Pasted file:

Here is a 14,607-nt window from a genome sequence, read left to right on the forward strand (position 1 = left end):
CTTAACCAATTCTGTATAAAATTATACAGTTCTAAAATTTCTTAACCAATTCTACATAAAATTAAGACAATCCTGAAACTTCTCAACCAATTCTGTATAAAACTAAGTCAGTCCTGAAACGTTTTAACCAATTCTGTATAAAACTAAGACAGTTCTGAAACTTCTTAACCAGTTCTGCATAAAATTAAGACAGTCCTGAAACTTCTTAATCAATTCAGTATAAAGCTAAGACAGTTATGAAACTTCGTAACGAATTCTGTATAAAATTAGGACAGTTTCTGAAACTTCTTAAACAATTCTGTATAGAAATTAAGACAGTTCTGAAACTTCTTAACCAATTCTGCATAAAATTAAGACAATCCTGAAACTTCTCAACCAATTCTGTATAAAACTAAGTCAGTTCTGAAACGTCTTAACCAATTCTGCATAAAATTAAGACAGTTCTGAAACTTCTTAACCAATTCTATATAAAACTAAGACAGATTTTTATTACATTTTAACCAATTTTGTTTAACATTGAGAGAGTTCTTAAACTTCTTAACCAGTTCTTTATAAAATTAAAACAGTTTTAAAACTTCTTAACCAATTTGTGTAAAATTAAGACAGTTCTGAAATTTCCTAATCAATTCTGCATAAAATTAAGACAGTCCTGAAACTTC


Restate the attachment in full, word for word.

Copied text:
Here is a 14,607-nt window from a genome sequence, read left to right on the forward strand (position 1 = left end):
CTTAACCAATTCTGTATAAAATTATACAGTTCTAAAATTTCTTAACCAATTCTACATAAAATTAAGACAATCCTGAAACTTCTCAACCAATTCTGTATAAAACTAAGTCAGTCCTGAAACGTTTTAACCAATTCTGTATAAAACTAAGACAGTTCTGAAACTTCTTAACCAGTTCTGCATAAAATTAAGACAGTCCTGAAACTTCTTAATCAATTCAGTATAAAGCTAAGACAGTTATGAAACTTCGTAACGAATTCTGTATAAAATTAGGACAGTTTCTGAAACTTCTTAAACAATTCTGTATAGAAATTAAGACAGTTCTGAAACTTCTTAACCAATTCTGCATAAAATTAAGACAATCCTGAAACTTCTCAACCAATTCTGTATAAAACTAAGTCAGTTCTGAAACGTCTTAACCAATTCTGCATAAAATTAAGACAGTTCTGAAACTTCTTAACCAATTCTATATAAAACTAAGACAGATTTTTATTACATTTTAACCAATTTTGTTTAACATTGAGAGAGTTCTTAAACTTCTTAACCAGTTCTTTATAAAATTAAAACAGTTTTAAAACTTCTTAACCAATTTGTGTAAAATTAAGACAGTTCTGAAATTTCCTAATCAATTCTGCATAAAATTAAGACAGTCCTGAAACTTC